The end of white commercial farms, combined with severe drought, falling international investment, and sanctions, led to a collapse of Zimbabwe’s economy from which it has never recovered. It is estimated that by 2005, the purchasing power of the average Zimbabwean had fallen to its 1953 level, and that up to a quarter of the population had left the country, many as economic refugees. There were episodes of inflation so severe that the country abandoned its national currency. In what was once a food-exporting country, food security disappeared and pockets of famine appeared. Mugabe retained the fig leaf of regular elections, though rigging, violence, and intimidation assured his continued grip on power. He tightened his relationship with the military by providing officers with previously white-owned farms, while reserving some of the best for himself.
Sizing Up Mugabe’s Legacy
Mugabe was an idealist driven by an overpowering ego whose rule degenerated into naked kleptocracy. He had little understanding of economics or interest in strategies for development. What mattered to him was freeing Africa from colonialism as he defined it, and he identified all whites as participants in exploitation. At the same time, personal ties could trump his blatant racism; on a recent list of the ten richest Zimbabweans, nine are white, all of whom have links to Mugabe. Still, he bitterly criticized South Africa’s Nelson Mandela and the African National Congress for accommodating a rich white minority at the expense of the black majority. Meanwhile, he left behind the asceticism of Roman Catholicism and Marxist-Leninism to unapologetically accumulate immense wealth.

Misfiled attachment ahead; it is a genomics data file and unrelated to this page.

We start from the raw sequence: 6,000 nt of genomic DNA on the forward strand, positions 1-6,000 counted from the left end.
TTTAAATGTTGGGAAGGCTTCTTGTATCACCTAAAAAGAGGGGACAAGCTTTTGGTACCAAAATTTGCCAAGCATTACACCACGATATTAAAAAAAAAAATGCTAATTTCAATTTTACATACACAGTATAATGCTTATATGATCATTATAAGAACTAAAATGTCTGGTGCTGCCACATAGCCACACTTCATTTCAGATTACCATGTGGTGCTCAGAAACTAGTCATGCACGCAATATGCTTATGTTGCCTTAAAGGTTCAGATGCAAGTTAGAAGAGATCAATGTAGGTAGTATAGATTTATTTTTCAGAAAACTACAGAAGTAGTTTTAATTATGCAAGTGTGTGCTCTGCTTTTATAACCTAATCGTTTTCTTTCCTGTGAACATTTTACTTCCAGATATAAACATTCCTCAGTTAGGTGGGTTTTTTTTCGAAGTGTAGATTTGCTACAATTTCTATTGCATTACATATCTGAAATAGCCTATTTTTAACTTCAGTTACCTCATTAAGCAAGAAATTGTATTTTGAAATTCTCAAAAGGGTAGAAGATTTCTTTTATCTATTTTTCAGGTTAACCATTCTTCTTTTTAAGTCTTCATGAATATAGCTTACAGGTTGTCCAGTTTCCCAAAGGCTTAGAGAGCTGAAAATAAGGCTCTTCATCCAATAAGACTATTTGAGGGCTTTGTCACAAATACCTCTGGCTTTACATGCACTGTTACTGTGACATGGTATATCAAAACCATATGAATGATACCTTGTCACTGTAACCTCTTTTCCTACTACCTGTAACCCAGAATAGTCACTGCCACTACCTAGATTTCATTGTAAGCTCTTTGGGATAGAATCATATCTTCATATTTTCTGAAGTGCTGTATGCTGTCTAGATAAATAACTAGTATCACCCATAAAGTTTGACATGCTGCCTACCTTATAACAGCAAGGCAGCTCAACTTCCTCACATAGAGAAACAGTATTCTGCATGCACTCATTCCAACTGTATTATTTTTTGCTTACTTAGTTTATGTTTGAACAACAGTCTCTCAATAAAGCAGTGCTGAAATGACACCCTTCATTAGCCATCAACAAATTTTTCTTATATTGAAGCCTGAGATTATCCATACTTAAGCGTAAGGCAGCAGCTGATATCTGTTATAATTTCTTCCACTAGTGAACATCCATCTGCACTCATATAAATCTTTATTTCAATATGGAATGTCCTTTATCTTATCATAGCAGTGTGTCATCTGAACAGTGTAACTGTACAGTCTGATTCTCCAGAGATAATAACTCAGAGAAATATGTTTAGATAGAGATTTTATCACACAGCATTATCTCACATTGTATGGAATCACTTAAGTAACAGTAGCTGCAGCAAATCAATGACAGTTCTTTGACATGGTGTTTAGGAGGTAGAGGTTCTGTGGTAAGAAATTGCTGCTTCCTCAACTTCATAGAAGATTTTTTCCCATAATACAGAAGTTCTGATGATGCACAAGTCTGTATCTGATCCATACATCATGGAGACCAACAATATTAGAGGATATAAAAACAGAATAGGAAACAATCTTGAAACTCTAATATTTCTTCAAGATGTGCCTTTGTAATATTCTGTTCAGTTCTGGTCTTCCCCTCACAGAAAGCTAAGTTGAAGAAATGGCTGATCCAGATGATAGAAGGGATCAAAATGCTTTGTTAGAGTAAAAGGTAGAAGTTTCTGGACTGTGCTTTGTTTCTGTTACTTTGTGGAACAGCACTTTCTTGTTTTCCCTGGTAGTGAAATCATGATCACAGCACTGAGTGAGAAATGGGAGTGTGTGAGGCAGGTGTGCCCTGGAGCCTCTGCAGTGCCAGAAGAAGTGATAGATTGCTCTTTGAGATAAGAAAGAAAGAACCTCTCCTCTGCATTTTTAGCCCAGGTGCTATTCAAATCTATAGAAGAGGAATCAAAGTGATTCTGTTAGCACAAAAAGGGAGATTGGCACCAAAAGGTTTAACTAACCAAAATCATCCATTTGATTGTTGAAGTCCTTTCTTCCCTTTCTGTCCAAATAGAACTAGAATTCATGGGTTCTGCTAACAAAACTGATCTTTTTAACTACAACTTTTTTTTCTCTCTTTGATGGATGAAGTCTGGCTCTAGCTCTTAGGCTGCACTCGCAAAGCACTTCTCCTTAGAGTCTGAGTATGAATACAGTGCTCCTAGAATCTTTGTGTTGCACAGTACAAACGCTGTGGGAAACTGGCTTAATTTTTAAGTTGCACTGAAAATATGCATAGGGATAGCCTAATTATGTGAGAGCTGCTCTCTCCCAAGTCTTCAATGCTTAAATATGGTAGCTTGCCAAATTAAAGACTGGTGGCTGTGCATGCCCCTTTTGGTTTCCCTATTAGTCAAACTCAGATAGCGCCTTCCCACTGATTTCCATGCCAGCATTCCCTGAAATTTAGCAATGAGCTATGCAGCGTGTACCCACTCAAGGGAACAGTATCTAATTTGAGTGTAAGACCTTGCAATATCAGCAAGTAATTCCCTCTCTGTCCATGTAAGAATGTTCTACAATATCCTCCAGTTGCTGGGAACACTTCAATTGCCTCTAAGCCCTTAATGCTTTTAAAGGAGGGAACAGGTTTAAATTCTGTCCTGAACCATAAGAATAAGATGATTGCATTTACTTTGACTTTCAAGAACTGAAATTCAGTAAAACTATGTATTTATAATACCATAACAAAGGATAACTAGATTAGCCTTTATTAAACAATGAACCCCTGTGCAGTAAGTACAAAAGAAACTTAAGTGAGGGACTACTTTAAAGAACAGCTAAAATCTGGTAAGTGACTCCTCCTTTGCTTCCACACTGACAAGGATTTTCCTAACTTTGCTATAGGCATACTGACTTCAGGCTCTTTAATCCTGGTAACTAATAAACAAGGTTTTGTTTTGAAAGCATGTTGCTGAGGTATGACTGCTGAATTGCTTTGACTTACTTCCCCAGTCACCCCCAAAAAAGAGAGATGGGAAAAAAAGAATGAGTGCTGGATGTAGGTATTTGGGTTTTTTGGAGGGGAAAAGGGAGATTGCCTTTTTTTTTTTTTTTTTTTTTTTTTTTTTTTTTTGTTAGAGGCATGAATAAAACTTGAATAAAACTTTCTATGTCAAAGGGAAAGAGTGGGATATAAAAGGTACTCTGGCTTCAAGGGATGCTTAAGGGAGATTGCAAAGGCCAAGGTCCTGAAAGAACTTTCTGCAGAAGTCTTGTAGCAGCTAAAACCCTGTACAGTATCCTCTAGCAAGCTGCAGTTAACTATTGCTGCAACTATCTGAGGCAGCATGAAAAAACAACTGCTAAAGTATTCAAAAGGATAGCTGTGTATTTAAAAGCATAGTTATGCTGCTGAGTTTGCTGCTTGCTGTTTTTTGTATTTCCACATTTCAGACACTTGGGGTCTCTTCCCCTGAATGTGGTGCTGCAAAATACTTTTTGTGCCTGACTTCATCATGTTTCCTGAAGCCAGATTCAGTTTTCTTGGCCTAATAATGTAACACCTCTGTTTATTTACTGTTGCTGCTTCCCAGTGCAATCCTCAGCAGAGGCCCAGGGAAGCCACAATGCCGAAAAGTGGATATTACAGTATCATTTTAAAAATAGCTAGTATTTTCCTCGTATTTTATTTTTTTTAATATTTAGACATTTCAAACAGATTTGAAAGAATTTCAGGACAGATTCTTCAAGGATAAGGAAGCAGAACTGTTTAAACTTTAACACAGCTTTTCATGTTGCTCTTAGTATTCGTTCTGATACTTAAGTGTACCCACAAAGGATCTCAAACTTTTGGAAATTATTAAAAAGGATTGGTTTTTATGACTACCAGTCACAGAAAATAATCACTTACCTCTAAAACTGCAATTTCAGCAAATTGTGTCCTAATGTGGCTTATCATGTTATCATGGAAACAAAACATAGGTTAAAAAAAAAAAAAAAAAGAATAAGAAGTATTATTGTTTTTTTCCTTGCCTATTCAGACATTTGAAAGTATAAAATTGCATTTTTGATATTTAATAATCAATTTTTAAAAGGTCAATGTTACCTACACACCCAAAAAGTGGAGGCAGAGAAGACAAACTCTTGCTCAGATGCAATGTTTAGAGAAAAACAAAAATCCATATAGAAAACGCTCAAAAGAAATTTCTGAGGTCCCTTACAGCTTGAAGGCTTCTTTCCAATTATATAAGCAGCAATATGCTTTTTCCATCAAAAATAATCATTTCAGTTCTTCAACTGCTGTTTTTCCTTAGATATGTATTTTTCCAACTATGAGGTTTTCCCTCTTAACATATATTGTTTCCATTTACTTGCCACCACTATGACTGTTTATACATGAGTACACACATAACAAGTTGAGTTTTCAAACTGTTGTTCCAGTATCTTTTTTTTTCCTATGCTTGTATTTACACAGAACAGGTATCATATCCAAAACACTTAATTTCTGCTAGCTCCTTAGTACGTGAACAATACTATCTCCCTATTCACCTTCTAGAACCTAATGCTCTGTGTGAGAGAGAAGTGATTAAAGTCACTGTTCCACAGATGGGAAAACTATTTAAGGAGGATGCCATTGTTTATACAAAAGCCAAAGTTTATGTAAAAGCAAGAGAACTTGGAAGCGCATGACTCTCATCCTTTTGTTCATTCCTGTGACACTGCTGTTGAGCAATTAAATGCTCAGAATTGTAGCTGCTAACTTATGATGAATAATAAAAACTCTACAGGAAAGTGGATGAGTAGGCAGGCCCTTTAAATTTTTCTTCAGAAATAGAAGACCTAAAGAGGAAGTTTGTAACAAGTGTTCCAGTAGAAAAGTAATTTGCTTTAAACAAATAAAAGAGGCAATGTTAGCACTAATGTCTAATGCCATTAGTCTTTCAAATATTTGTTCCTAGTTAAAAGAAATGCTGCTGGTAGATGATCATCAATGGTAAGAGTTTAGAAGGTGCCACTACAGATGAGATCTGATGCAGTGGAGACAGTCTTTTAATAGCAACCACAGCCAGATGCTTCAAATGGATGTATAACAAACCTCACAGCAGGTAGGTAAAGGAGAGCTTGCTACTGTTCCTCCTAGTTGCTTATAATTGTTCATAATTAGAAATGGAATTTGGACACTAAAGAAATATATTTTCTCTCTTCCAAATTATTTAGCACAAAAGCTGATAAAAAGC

Some Zimbabweans attributed his newfound avarice to the death of his popular first wife, Sally, in 1992, and the rise of his current wife, Grace. Sally Mugabe, argue some apologists for Robert Mugabe, kept her husband grounded in some reality. For “Gucci Grace,” shopping was the ultimate reality. This narrative, however, overstates the virtues of Sally and the vices of Grace; Mugabe was always firmly in control.
Mugabe is quickly entering the pantheon of heroic African leaders. For many leaders across the continent today, the anti-colonial struggle offers a shop-worn legitimacy narrative that too often provides cover for bad governance, theft, and mass violence. To them, Mugabe is a hero. But to Zimbabweans, most of whom were born after the colonial era, Mugabe represents pervasive hunger and high unemployment, and for those who have fled, exile.
The country remains intrinsically rich, with an excellent primary-education system that Mugabe left largely untouched. Zimbabwe could recover rapidly if those who now run the country so choose.